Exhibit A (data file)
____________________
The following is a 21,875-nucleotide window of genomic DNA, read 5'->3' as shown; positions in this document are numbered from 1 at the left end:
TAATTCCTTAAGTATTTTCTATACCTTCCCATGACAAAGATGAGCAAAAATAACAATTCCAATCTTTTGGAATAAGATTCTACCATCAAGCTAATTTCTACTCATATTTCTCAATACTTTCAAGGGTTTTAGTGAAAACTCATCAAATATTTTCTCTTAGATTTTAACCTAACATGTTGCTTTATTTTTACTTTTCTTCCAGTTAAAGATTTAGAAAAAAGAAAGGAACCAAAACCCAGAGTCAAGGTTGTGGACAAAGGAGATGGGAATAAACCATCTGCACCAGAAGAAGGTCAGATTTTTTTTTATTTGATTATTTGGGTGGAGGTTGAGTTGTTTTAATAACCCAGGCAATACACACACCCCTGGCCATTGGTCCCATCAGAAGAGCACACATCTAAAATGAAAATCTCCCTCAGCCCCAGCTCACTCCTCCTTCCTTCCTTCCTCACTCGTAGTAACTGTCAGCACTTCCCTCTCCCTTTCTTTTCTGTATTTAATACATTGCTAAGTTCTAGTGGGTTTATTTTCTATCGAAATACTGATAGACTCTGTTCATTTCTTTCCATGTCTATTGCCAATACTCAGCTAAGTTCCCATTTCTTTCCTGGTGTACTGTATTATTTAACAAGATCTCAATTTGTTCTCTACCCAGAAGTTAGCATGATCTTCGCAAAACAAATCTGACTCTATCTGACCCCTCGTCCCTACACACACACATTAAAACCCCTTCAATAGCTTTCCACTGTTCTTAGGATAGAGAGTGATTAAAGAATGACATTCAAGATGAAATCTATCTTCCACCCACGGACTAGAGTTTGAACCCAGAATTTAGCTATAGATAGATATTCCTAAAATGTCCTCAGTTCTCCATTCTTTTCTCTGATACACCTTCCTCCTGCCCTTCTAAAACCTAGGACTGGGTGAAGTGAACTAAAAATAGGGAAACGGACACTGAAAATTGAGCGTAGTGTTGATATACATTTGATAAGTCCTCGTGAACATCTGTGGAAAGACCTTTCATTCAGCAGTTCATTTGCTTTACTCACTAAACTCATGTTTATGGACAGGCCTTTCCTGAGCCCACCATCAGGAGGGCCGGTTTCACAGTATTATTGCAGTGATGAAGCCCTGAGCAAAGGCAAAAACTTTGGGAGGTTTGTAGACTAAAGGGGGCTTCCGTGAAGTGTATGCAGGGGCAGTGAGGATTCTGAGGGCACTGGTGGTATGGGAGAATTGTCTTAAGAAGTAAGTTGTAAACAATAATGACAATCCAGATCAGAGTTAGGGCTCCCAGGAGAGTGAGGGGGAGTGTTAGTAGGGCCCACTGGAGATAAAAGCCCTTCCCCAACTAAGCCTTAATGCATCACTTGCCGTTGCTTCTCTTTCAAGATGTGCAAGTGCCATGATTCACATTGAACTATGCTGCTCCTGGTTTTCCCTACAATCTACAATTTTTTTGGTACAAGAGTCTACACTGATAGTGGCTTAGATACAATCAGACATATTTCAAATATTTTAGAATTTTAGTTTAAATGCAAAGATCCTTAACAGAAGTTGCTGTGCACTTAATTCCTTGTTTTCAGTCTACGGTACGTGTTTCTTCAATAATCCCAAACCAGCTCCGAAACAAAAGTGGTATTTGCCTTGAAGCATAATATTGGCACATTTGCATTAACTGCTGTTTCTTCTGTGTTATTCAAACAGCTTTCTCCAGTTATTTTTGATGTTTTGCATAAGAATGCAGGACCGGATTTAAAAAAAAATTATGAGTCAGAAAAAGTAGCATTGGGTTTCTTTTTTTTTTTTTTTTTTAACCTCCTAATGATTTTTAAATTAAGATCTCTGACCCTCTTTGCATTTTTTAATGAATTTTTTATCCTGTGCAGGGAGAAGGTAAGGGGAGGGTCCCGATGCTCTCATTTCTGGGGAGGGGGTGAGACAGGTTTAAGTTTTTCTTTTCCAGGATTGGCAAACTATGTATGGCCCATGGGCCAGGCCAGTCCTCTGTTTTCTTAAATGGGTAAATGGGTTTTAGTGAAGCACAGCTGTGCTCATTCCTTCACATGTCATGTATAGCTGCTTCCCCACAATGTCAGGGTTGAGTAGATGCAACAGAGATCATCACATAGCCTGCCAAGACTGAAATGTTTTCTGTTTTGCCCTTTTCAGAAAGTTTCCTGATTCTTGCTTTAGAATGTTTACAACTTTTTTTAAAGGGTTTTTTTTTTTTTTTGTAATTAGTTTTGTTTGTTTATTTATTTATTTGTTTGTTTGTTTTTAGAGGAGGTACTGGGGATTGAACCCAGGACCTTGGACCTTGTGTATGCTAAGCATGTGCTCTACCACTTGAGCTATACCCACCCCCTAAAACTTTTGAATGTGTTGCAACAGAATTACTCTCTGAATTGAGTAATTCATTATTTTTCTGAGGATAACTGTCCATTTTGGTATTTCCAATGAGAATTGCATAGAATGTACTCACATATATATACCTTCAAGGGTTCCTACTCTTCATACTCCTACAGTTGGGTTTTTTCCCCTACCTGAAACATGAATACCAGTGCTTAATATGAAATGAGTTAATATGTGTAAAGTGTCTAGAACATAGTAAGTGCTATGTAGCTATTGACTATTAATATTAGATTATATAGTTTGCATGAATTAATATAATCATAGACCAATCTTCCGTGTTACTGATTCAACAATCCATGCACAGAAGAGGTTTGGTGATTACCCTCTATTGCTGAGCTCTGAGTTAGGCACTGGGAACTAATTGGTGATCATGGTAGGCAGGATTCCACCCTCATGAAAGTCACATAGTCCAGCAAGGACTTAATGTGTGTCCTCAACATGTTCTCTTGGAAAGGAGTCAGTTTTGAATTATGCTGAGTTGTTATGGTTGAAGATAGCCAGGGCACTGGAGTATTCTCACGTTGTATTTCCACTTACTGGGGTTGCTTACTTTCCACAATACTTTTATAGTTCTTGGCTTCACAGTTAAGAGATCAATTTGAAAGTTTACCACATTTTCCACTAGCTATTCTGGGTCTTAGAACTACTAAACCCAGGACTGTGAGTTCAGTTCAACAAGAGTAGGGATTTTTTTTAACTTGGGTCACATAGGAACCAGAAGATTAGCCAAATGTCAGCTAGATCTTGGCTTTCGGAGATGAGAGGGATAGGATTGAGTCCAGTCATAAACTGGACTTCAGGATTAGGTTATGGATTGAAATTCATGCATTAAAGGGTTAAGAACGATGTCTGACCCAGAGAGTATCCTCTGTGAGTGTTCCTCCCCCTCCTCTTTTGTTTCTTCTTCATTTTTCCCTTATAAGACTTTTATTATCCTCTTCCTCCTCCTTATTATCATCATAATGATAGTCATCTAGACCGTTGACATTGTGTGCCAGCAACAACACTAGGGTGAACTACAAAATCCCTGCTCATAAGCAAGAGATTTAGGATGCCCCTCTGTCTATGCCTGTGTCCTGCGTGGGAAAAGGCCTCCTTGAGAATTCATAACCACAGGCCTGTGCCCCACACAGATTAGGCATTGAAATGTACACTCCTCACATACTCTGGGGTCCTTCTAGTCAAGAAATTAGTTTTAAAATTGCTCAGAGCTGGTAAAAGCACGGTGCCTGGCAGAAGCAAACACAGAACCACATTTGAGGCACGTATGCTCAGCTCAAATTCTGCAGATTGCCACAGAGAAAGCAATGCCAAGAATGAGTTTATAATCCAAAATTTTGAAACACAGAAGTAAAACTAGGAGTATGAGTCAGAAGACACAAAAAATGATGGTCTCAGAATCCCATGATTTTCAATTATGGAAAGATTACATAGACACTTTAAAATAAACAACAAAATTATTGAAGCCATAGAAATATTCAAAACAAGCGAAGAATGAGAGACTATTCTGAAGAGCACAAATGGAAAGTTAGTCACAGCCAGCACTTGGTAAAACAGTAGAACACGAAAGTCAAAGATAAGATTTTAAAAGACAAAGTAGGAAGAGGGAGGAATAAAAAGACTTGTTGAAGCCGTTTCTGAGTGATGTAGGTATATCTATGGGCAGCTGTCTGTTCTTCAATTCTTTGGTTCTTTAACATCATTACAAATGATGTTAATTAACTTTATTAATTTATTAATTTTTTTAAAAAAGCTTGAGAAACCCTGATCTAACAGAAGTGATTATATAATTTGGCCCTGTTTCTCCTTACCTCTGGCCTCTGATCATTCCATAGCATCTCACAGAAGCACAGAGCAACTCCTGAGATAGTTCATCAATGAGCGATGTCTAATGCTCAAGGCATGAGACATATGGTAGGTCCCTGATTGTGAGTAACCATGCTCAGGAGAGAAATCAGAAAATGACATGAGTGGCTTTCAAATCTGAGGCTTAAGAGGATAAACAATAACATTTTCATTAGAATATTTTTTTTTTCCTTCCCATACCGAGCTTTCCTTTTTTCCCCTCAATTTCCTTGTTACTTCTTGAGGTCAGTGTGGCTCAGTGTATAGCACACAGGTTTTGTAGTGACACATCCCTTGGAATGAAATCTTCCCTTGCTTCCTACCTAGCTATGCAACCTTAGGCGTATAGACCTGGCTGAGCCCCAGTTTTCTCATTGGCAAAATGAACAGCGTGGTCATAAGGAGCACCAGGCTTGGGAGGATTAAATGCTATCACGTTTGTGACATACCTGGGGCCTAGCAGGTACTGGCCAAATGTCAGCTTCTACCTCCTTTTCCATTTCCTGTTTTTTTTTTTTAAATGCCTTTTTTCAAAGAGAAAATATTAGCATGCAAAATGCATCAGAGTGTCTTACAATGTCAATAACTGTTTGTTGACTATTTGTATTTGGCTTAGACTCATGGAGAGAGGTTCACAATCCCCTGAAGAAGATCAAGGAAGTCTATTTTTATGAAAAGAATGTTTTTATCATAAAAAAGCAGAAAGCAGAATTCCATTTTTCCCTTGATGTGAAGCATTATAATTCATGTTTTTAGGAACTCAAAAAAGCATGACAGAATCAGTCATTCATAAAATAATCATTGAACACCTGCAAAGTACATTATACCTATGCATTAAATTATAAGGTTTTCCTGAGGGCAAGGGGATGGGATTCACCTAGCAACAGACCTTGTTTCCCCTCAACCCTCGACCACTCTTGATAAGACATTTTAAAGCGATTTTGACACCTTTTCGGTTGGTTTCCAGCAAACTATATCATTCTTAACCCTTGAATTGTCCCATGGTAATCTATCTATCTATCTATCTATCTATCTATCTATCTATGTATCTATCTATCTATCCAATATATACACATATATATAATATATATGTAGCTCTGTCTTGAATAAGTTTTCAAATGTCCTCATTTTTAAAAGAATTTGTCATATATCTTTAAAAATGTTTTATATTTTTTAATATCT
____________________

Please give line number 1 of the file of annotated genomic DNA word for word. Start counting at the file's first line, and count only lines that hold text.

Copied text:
The following is a 21,875-nucleotide window of genomic DNA, read 5'->3' as shown; positions in this document are numbered from 1 at the left end: